Mary Brown has spent decades fighting, but she doesn’t generally choose to focus on what she’s fighting against. What Brown calls “the ‘anti,’” the mode of activism that focuses on overcoming an opponent or obstacle, doesn’t compel her as strongly as what she’s working toward.
“What I’m for is our shared humanity,” said Brown, who in 1996 cofounded Life Pieces To Masterpieces (LPTM), a D.C. arts-based youth development nonprofit that helps Black and Brown boys and young men growing up in Wards 7 and 8 to develop character and leadership and unlock their innate potential.
Brown visited the George Washington University Tuesday afternoon to discuss “generative reciprocity” in academic-community partnerships with longtime colleague and collaborator Phyllis Mentzell Ryder, an associate professor of writing and director of the Columbian College of Arts and Sciences’ GW Writing Center. Ryder, a board member at LPTM, has facilitated a years-long partnership through which the organization connects with GW student volunteers and other shared resources. (One of those volunteers, alumnus Dylan Tally, B.A. ’19, is now a fellow board member at LPTM.)
“This is a campus-community partnership that has gotten stronger and stronger as the years go by,” said Wendy Wagner, director of community-engaged scholarship at the Honey W. Nashman Center for Civic Engagement and Public Service, who moderated the discussion.
Reciprocity in community relations can take a number of forms, Ryder said. It may look like “exchange,” in which each partner receives a desired outcome but those outcomes may differ between partners. It may be “influence,” in which partners present their cases and the shared outcome may change based on one party’s ability to persuade another. Or it may be generative reciprocity, through which “In the process of working together, we both grow and change.”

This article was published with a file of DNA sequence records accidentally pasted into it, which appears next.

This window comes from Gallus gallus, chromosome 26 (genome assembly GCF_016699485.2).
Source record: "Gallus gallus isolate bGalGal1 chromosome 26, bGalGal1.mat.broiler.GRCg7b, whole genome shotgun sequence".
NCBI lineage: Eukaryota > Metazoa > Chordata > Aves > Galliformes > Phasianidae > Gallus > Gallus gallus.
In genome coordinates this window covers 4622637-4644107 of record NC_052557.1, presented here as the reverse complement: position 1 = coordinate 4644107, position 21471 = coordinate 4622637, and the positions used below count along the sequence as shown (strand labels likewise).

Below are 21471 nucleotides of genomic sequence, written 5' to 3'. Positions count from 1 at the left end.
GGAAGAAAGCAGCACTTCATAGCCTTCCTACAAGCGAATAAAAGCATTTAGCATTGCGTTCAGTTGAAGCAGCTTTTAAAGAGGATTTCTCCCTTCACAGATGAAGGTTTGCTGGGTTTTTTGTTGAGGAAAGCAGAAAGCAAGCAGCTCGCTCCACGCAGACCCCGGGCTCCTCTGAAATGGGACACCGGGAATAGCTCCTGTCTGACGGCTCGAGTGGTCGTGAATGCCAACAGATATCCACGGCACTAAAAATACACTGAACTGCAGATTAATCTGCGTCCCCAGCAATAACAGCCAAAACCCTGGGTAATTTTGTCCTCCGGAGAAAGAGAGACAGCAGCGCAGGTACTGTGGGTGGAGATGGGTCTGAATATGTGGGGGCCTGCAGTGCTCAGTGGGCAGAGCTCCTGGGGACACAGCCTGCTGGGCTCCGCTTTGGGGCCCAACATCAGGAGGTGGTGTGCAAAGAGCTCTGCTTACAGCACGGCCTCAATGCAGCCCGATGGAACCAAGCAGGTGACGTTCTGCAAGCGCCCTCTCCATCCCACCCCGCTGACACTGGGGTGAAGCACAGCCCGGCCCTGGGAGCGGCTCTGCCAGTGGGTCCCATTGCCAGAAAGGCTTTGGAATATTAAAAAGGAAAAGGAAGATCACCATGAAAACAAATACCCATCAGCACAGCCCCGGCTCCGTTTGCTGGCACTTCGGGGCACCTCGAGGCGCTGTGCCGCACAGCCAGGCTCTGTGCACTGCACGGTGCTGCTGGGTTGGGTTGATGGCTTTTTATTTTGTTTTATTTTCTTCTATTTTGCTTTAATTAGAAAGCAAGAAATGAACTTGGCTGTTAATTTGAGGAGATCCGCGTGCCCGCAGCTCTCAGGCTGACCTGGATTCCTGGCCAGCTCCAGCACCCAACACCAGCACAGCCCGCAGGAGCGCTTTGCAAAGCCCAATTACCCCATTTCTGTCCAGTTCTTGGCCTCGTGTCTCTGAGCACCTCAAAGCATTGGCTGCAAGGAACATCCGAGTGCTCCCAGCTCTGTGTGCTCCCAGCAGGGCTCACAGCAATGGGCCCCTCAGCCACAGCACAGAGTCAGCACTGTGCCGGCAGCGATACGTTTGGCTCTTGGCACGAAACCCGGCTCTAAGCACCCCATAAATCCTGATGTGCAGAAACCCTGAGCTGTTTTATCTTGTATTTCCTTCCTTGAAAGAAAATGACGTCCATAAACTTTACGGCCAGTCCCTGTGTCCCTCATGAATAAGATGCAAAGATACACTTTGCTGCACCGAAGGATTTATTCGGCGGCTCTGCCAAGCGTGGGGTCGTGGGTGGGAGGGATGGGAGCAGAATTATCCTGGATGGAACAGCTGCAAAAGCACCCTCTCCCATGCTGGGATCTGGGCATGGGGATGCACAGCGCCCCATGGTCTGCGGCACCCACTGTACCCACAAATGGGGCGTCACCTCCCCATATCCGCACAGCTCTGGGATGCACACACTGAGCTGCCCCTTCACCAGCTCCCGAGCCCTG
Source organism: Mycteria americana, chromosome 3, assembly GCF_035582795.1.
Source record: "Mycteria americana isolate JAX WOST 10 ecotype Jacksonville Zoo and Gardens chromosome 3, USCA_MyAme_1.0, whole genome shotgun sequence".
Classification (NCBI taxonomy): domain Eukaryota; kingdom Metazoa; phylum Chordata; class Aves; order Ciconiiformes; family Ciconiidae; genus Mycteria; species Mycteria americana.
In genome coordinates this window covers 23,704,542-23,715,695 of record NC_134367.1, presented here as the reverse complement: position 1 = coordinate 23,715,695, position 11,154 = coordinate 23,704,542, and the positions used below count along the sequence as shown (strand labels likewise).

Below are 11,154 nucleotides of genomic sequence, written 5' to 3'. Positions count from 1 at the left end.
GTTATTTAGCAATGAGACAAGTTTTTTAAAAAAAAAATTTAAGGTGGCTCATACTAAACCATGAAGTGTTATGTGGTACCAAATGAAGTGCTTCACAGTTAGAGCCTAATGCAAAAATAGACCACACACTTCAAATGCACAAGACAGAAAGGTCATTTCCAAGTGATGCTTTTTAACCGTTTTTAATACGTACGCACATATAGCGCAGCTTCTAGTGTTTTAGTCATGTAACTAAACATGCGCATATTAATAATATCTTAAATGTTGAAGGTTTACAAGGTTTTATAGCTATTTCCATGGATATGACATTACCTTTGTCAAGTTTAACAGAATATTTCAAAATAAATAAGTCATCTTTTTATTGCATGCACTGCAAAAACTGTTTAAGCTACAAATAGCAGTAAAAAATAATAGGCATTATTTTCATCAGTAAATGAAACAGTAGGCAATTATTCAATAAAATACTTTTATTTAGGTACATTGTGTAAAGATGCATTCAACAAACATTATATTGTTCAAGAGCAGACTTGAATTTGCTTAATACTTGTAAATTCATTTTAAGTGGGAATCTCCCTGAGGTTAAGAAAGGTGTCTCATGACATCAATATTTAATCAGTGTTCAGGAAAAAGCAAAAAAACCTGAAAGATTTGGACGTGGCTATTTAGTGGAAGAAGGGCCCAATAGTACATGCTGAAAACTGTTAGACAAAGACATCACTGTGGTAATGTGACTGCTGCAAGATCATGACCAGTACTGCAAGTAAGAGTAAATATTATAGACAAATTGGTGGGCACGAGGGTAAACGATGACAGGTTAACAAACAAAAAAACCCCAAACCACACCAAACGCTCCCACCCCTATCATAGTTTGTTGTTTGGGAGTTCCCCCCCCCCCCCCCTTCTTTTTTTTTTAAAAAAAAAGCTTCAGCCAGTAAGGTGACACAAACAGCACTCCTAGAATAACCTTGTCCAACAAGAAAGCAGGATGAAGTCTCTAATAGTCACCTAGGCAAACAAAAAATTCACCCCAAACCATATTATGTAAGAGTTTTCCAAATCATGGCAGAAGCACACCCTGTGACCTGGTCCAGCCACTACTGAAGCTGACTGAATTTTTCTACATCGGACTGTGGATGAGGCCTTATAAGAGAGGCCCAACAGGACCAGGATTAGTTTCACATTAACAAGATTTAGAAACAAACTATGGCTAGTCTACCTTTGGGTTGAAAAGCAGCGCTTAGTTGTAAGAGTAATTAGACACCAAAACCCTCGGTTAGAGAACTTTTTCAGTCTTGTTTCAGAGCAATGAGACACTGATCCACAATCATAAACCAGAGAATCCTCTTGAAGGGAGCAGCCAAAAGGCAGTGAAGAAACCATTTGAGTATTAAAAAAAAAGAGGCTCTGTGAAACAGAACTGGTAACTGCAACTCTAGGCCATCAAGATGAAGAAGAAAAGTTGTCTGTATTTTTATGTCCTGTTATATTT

This last option is the subject of Brown and Ryder’s co-authored paper, “Black Leadership and Shared Humanity: A Profile of Generative Reciprocity for Racial Equity.” Published in “Reflections: A Journal of Community-Engaged Writing and Rhetoric” and the recipient of the Conference on Community Writing’s “Outstanding Article Award,” the article examines LPTM’s response to the COVID-19 pandemic and the murder of George Floyd in 2020. By centering Black experiences and Black leadership, and by building on its long-established relationships and earned trust, LPTM was able to effectively care for the young Black men in its community—a demographic that, as the paper points out, was “at the nexus of two pandemics,” being both disproportionately affected by COVID-19 and targeted by anti-Black racism. With those experiences centered, Brown and Ryder said, the Black boys and men in LPTM had platforms to raise their voices and know their capacity to speak to the power of shared humanity.
Academic partners are key collaborators in LPTM’s mission, Brown said. But these relationships must be built on mutual respect, a conscious dismantling of hierarchical privilege, and a determination to stay present through discomfort. That means not reaching for academic “solutions” in place of listening to the affected community, Brown cautioned, even when the impulse to do so springs from a place of care and concern.
“The challenge is that oftentimes those solutions are being developed separate and apart from those of us who are experiencing the pain,” Brown said. “How do we bring these languages together? How do we connect the conversations that academia is having [with] the Black and Brown pain that we’re feeling?”
In addressing those questions, Brown returned more than once to “shared humanity,” to a mutual willingness to show up, be curious, do the work and listen to one another without judgment or hierarchical role-playing.
“A lot of us perform,” she said. “But it takes hard work—it takes courage—to be.”